As I wrote the other day, the Blue Jays are going to need some help to turn around their fortunes in 2020. And it’s unlikely that the Blue Jays will spend lavishly on high end free agents, which means no Gerrit Cole, or high-profile outfielder. So who is positioned to make an impact on the Toronto Blue Jays as a position player in the next couple of years coming up from the minor league system?
As far as position players go, some might say that the Jays are really well stocked at the major league level. They’ve got players under the age of 25 at ever position and uber-prospects Vladimir Guerrero and Bo Bichette holding down the left side of the infield (for now), neither of whom will be older than 22 next season. But everyone still has a lot to prove as most of the Jays’ hitters have very small major league sample sizes to flash on their resume. We’ll look at a few minor leaguers who may be able to usurp their current major-league counterparts’ jobs. A note: any player with major league experience will be omitted from this list. After all, we’re looking for sleepers deeper down in the organization.
Santiago Espinal, 24, was the return the Jays got for Steve Pearce and he made a big move last year, showing a little more with his bat in Double-A (.278/.343/.381) but really put up some big numbers in a 28-game audition in Buffalo, hitting .317/.360/.433. Still, a .793 OPS in a league where they saw unprecedented offensive numbers isn’t exactly encouraging. Espinal’s defensive versatility may also help him as he added 12 games in the outfield to 70 at second base and 33 at shortstop.
Forrest Wall, 23, is another guy the Jays got in a trade, coming over from the Colorado Rockies’ organization in 2018. Wall added a little more power, posting a .419 SLG with a .772 OPS in 2019 for the Fisher Cats. He had a taste of Triple-A with Buffalo and will likely start there in 2020 but his gap power was more prominent than his home run power (nine home runs and 27 doubles) and his speed only translated to 13 stolen bases in 21 tries. He’ll probably need to take another step before we can see him taking over an outfield role in Toronto with the crowded situation there of players who are probably around replacement level or slightly better.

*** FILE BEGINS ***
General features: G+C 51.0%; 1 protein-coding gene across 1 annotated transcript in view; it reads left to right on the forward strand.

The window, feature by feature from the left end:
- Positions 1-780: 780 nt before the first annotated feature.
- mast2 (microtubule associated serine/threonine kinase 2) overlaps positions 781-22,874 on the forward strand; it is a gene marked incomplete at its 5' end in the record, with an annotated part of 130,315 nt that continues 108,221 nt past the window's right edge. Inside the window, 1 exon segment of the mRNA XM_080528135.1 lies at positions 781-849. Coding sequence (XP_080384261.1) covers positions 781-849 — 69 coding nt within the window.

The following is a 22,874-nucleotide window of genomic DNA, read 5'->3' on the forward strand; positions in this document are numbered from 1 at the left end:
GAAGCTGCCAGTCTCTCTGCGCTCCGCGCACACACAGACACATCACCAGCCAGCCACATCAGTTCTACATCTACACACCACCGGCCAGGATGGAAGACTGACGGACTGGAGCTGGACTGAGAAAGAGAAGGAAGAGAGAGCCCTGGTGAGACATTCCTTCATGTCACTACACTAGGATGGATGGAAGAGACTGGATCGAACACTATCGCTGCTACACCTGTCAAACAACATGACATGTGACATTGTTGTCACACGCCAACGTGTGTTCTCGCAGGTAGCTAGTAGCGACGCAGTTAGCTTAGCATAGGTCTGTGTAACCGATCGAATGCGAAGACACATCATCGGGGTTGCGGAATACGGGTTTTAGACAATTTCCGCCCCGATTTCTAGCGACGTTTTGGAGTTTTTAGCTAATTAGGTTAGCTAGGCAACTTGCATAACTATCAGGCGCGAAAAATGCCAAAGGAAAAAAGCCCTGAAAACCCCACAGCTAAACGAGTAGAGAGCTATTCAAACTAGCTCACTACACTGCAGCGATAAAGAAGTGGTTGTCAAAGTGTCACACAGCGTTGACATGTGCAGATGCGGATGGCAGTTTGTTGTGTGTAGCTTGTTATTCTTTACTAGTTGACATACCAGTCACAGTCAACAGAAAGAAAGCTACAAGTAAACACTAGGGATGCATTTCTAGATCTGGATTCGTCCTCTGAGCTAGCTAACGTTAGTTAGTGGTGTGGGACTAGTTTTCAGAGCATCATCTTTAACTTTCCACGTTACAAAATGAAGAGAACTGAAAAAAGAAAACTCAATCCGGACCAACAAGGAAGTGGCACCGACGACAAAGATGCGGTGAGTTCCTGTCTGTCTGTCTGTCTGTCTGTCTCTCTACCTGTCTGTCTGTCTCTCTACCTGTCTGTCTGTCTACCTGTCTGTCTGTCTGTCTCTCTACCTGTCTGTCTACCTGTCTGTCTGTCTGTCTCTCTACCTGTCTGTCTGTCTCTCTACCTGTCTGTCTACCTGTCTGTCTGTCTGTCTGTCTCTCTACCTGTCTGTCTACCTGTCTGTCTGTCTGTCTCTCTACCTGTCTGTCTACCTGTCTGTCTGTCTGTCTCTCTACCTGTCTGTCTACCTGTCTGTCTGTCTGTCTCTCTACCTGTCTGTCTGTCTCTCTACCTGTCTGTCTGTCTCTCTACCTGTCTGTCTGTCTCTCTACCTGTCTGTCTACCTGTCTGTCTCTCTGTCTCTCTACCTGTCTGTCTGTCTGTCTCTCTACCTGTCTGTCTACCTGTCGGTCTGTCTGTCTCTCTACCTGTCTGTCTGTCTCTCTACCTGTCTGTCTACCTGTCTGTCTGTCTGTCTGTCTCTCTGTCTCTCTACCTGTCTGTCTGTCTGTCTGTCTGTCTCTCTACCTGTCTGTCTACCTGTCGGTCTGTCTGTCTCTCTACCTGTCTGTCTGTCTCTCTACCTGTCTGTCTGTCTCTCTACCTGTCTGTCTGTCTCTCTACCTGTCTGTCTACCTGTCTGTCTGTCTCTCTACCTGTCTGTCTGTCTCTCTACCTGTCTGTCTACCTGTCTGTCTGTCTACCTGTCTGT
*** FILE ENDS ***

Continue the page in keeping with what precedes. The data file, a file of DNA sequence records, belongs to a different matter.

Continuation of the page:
Another outfielder, Josh Palacios, 23, had a very solid season for New Hamsphire despite missing some time due to injury. He actually posted a higher OPS than Wall, with a .787 OPS thanks to a higher OBP at .317. Palacios also showed more power than he had previously, hitting seven home runs and 18 doubles in just 341 plate appearances (after hitting 30 doubles and eight home runs in 562 plate appearances in Dunedin in 2018) and he stole 15 bases in 20 attempts. I might actually give Palacios the edge over Wall in the long run due to better plate discipline.
Catcher Riley Adams put together a solid season after a somewhat mediocre season in Dunedin in 2018. He hit .258/.349/.439 in New Hampshire, hitting 11 home runs and showing some power. While he slumped in June (.176/.256/.203), he recovered and had a strong August, hitting .280/.372/.560 with six of his 11 home runs in NH (and 14 on the season including three with Dunedin). While the Jays look set behind the plate with Danny Jansen and Reese McGuire, a little competition coming up from within isn’t necessarily a bad thing.
While he’s a little further away than Adams, catcher Alejandro Kirk, 20, had a monster 2019, absolutely dominating in Lansing for 21 games (with a .299/.427/.519 slash line) and putting up well-above-average numbers in Dunedin in 71 games there with a .288.395/.446 slash line. He started hitting for more power at the end of the season and he’s getting raves for his defense, throwing out 38% of potential base stealers in 2019 but he also has to work on managing his weight. With another promising catcher behind him (Gabriel Moreno, who spent 2019 in Lansing), Kirk has a lot of competition if he wants to crack the Jays’ lineup in the next couple of years but some in the Jays’ organization think he’s the real deal.
Outfielder/first-baseman Ryan Noda has an incredible eye at the plate but he also struck out a lot in 2019 despite putting up one of the best OPSs on the team at .70 with a .372 OBP and .418 slugging percentage, leading the team in home runs (13). That said, Noda has to take a big step before we can say he’s going to be a real prospect who can take away a job at the major league level.
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